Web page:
Who's Who - Paul Baer
Paul Frank Baer (1895-1930) served with both French and U.S. air services during World War One, achieving nine air successes between March 1918 and the armistice.
Keen to become an aviator from his earliest school years at Clay, Jefferson and Nebraska (in Fort Wayne, IN), Baer enlisted with the Franco-American Lafayette Flying Corps in January 1917, several months prior to America's formal entry into the war against Germany. He found his early flight lessons thrilling: "several times my heart was in my mouth" he subsequently wrote home.
Subsequently re-assigned to Spa80 in August 1917, to N124 in January 1918 and finally to 103rd U.S Pursuit Squadron in February, Baer registered his first official 'kill' on 11 March, bringing down a German Albatross D aircraft over Cerney-les-Reims. All nine of Baer's victories - a total which qualified him as an ace - were logged while flying with 103rd Squadron. All were achieved between March-May 1918, his final victory coming on 22 May 1918 when he brought down an Albatross over Laventie.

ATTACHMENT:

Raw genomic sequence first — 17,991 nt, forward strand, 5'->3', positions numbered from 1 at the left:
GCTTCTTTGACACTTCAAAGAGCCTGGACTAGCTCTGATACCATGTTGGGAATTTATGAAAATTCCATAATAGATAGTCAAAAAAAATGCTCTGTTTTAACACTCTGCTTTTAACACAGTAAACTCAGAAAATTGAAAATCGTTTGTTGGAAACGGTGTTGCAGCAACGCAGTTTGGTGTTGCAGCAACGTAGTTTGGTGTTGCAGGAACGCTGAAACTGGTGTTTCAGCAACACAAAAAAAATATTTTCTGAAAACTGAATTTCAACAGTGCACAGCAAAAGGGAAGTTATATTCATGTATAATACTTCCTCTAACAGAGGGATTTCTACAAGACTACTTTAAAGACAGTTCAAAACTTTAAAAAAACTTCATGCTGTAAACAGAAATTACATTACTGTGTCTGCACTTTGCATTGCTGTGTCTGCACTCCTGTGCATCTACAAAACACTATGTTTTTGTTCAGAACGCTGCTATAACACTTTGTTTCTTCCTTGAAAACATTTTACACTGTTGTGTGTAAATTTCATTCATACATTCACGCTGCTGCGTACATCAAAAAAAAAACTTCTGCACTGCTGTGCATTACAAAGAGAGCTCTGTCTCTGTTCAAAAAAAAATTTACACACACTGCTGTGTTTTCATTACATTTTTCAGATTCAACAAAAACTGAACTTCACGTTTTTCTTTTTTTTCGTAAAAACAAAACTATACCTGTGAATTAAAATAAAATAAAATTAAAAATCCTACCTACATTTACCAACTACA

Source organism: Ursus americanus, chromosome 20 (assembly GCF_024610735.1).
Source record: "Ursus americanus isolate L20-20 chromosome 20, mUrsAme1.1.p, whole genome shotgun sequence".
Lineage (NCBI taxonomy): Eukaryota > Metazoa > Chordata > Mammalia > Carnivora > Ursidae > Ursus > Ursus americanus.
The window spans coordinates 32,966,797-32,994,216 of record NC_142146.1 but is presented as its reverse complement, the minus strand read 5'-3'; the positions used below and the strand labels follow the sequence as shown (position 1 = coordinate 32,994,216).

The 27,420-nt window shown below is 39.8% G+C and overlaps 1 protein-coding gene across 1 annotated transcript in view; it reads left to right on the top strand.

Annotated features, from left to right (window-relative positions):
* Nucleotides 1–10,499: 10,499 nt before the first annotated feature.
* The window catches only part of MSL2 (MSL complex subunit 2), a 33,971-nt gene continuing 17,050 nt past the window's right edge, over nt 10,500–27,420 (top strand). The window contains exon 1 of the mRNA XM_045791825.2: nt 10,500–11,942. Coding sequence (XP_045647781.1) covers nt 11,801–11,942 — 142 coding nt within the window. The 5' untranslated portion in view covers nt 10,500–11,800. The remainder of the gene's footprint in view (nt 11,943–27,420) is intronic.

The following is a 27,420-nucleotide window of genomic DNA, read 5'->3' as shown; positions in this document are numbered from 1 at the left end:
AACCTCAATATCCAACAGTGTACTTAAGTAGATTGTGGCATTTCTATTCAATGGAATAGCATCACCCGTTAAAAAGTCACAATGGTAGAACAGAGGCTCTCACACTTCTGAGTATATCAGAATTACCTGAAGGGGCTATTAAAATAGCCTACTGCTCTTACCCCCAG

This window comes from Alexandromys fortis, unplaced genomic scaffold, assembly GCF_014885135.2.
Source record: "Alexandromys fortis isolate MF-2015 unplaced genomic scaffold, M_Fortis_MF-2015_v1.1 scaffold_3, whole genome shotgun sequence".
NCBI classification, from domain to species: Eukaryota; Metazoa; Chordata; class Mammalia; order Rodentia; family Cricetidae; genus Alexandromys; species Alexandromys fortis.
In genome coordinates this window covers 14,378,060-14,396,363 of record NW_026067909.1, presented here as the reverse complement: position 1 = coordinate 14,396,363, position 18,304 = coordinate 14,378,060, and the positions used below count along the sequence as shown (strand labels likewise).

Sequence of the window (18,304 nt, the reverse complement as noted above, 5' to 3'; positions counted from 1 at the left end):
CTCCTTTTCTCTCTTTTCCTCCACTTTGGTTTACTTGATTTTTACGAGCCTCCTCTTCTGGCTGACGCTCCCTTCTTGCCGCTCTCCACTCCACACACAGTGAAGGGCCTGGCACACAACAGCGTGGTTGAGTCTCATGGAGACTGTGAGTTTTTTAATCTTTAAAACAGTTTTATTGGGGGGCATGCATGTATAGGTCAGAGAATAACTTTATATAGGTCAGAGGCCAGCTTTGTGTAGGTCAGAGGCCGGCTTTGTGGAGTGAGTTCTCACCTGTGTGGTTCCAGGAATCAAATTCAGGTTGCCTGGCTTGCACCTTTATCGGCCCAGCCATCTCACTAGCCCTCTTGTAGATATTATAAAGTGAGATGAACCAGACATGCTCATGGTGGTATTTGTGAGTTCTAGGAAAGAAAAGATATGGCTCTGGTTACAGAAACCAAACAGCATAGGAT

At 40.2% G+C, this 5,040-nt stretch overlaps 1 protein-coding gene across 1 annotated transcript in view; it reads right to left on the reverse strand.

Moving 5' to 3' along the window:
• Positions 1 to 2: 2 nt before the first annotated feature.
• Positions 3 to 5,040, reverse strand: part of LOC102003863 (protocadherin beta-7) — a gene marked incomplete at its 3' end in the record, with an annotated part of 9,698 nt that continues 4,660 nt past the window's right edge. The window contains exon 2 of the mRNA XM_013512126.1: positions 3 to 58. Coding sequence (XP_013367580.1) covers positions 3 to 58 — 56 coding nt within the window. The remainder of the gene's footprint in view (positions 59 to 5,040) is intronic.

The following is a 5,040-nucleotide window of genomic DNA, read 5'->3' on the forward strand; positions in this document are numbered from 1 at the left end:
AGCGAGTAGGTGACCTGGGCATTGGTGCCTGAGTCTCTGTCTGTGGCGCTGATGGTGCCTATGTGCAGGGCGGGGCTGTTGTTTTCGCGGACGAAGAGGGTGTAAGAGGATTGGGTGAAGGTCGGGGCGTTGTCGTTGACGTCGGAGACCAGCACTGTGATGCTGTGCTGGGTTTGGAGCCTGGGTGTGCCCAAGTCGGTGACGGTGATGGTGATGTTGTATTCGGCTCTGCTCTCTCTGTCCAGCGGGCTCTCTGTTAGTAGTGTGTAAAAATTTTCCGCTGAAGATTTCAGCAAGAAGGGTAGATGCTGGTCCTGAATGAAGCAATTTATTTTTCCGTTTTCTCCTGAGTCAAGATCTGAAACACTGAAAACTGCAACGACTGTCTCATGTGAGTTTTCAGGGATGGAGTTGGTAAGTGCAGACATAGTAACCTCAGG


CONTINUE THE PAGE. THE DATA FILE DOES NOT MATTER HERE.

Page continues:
However having achieved his ninth success in command of a Spad S.XIII Baer was himself downed by a member of the famed German Jasta 18, said to be Hans Mueller. His aircraft crash landed near Armentieres - "My machine was riddled with bullets. I went through a tree and crashed into the ground, smashing my machine to bits. I have bruises all over, but am getting along all right." - and was taken prisoner until the end of the war.
Returning home to Fort Wayne on 28 February 1919 to a rapturous local welcome, Baer took up a post as test pilot for an aeronautical lab based in Detroit. This was followed by a spell as an inspector for the Department of Commerce. His next post took him to South America where he helped to establish an air mail service.
The recipient of both the Distinguished Service Cross (DSC) and Croix de Guerre with Palms (the former for single-handedly attacking seven German aircraft, destroying one, on 11 March 1918, and for downing two enemy two-seaters five days later), Baer was killed on 9 December 1930 in Hong Kong when his aircraft crashed while flying mail and passengers for Chinese Airway Federal, Inc. He was 35.
A "Brass Hat" was a high ranking officer.
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